For SSD: Ensure sata ahci is enabled in BIOS. It is needed for TRIM support (explained later).

Downloading OpenSuse

Before downloading, I recommend reading/bookmarking the following forum stickies/pages, and to especially do the download verification. I’ll admit it was a lot to take in a first, and not all applicable for my needs, but worth the time.NEW Users Stickie - openSuse Pre-install (general) - PLEASE READ / CLICK here
NEW Users - openSUSE-12.2 Pre-installation - PLEASE READ Download openSUSE 12.2

Note: I downloaded the OpenSuse .iso to my macbook to burn to DVD. ,and for Mac OSX the commands for md5sum and sha1sum are:

md5 install.iso
shasum install.iso


I’m just going to cover highlights here, as there are already plenty of general & complete install guides / walkthroughs. Again, it was helpful to become familiar prior with the process prior to install (less surprises that way). Here are a few I liked:openSUSE 12.2: Start-Up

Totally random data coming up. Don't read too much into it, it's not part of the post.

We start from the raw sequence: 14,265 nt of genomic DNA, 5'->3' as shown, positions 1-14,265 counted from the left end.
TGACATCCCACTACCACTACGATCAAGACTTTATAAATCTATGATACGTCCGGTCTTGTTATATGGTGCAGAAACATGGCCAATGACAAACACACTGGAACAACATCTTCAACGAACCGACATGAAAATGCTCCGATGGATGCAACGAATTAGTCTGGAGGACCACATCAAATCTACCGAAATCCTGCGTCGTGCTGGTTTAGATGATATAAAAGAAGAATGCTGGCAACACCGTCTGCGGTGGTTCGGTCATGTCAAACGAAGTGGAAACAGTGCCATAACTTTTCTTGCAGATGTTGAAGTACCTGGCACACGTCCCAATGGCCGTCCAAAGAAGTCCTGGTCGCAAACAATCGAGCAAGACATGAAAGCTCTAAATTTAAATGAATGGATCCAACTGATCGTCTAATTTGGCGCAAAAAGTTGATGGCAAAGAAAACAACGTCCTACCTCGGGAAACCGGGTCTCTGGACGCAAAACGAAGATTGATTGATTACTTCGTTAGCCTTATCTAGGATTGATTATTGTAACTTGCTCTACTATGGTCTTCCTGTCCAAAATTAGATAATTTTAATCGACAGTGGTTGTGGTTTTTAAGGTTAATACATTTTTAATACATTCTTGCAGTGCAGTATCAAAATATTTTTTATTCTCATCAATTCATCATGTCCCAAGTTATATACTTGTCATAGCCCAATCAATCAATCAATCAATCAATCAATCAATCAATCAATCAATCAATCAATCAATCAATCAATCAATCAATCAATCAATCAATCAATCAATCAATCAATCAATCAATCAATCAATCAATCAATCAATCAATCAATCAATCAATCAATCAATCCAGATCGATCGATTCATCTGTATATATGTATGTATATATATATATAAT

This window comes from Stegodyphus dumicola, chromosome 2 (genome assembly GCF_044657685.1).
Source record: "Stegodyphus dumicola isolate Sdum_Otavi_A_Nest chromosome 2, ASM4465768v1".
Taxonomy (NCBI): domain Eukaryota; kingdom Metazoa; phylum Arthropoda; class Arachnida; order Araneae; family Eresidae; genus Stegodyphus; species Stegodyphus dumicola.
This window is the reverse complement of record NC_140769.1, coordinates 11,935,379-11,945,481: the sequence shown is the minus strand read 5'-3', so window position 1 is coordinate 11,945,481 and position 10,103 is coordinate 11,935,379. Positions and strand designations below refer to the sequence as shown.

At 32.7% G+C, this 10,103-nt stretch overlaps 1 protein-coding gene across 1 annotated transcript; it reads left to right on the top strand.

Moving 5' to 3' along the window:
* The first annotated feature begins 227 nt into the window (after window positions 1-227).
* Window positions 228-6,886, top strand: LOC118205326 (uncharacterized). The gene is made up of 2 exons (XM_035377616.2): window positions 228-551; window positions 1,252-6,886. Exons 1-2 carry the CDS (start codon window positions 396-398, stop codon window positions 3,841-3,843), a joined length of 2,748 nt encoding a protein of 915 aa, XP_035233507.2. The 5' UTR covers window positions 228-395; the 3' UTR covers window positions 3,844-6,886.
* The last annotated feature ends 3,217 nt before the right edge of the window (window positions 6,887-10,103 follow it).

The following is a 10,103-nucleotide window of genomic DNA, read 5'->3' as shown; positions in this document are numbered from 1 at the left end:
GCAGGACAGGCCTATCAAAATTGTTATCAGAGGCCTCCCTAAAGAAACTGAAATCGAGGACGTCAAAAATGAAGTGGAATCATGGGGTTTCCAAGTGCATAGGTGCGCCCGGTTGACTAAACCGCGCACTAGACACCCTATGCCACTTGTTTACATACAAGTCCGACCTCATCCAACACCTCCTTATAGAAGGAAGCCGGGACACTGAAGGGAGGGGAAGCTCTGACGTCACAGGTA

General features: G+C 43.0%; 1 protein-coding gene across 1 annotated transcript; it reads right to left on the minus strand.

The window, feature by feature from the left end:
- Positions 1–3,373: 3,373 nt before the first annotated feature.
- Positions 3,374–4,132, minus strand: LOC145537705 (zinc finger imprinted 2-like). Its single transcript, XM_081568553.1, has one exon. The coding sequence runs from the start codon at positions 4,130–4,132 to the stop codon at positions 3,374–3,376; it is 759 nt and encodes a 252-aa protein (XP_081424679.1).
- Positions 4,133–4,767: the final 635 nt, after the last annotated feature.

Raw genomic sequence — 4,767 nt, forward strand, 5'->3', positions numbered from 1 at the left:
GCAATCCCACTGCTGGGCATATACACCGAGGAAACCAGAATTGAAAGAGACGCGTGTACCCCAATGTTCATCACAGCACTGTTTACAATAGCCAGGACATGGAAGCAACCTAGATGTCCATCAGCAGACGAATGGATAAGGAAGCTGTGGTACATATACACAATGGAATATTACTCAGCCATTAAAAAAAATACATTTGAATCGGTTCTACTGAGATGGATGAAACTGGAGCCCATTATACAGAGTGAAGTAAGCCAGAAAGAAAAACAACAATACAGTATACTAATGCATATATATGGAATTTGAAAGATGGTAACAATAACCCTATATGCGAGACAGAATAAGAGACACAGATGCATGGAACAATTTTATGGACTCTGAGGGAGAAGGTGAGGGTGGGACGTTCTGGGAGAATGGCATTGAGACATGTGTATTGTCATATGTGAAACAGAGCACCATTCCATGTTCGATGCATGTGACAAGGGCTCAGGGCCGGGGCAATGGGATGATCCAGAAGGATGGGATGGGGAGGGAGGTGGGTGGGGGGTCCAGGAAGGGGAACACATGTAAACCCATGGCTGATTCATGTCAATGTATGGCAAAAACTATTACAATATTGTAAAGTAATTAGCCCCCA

4. Installation - Howto Install openSUSE on Your Computer
This great post covers how to make changes to fstab to enable TRIM support (discard, and noatime) during install, and after.

**Reminders: **

  • In BIOS, set to boot from CD/DVD first when ready to install OpenSuse from DVD.
  • During Install, Uncheck the ‘automatic configuration’ box on the “Installation Mode” step.
  • Come up with a clever hostname prior to starting the install :wink:
  • I chose KDE over GNOME based on it having more customization features (so I’ve read).
  • During Install, On the “Suggested Partioning” Step, use the (Edit Partition Setup) or (Create Partition Setup) buttons to create your own scheme